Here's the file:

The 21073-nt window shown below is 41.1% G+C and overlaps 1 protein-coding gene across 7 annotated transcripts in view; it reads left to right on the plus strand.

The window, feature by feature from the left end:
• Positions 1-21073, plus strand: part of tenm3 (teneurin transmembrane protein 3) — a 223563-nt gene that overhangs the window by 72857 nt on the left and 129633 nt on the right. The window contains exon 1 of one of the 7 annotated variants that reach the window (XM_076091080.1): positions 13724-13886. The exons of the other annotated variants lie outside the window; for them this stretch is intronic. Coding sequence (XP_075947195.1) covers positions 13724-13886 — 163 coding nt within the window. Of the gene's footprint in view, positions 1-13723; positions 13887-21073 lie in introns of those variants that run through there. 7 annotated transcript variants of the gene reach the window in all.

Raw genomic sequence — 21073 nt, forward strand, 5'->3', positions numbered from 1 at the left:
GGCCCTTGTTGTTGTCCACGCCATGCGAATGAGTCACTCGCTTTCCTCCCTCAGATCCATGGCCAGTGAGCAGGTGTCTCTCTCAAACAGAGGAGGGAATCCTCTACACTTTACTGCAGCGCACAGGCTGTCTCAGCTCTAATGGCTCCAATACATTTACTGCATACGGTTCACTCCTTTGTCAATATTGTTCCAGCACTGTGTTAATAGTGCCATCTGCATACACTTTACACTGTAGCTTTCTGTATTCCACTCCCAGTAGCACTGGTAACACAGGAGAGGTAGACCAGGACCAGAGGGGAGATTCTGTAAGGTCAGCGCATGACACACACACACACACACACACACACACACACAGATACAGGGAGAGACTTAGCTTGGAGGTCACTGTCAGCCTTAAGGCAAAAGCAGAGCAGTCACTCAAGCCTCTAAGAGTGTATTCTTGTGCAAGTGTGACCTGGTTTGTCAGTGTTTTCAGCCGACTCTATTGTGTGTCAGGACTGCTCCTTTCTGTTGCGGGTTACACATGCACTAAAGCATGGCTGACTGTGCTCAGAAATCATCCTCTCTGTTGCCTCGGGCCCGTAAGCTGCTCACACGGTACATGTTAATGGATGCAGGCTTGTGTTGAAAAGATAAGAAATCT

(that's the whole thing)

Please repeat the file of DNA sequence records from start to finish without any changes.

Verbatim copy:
The 21073-nt window shown below is 41.1% G+C and overlaps 1 protein-coding gene across 7 annotated transcripts in view; it reads left to right on the plus strand.

The window, feature by feature from the left end:
• Positions 1-21073, plus strand: part of tenm3 (teneurin transmembrane protein 3) — a 223563-nt gene that overhangs the window by 72857 nt on the left and 129633 nt on the right. The window contains exon 1 of one of the 7 annotated variants that reach the window (XM_076091080.1): positions 13724-13886. The exons of the other annotated variants lie outside the window; for them this stretch is intronic. Coding sequence (XP_075947195.1) covers positions 13724-13886 — 163 coding nt within the window. Of the gene's footprint in view, positions 1-13723; positions 13887-21073 lie in introns of those variants that run through there. 7 annotated transcript variants of the gene reach the window in all.

Raw genomic sequence — 21073 nt, forward strand, 5'->3', positions numbered from 1 at the left:
GGCCCTTGTTGTTGTCCACGCCATGCGAATGAGTCACTCGCTTTCCTCCCTCAGATCCATGGCCAGTGAGCAGGTGTCTCTCTCAAACAGAGGAGGGAATCCTCTACACTTTACTGCAGCGCACAGGCTGTCTCAGCTCTAATGGCTCCAATACATTTACTGCATACGGTTCACTCCTTTGTCAATATTGTTCCAGCACTGTGTTAATAGTGCCATCTGCATACACTTTACACTGTAGCTTTCTGTATTCCACTCCCAGTAGCACTGGTAACACAGGAGAGGTAGACCAGGACCAGAGGGGAGATTCTGTAAGGTCAGCGCATGACACACACACACACACACACACACACACACACAGATACAGGGAGAGACTTAGCTTGGAGGTCACTGTCAGCCTTAAGGCAAAAGCAGAGCAGTCACTCAAGCCTCTAAGAGTGTATTCTTGTGCAAGTGTGACCTGGTTTGTCAGTGTTTTCAGCCGACTCTATTGTGTGTCAGGACTGCTCCTTTCTGTTGCGGGTTACACATGCACTAAAGCATGGCTGACTGTGCTCAGAAATCATCCTCTCTGTTGCCTCGGGCCCGTAAGCTGCTCACACGGTACATGTTAATGGATGCAGGCTTGTGTTGAAAAGATAAGAAATCT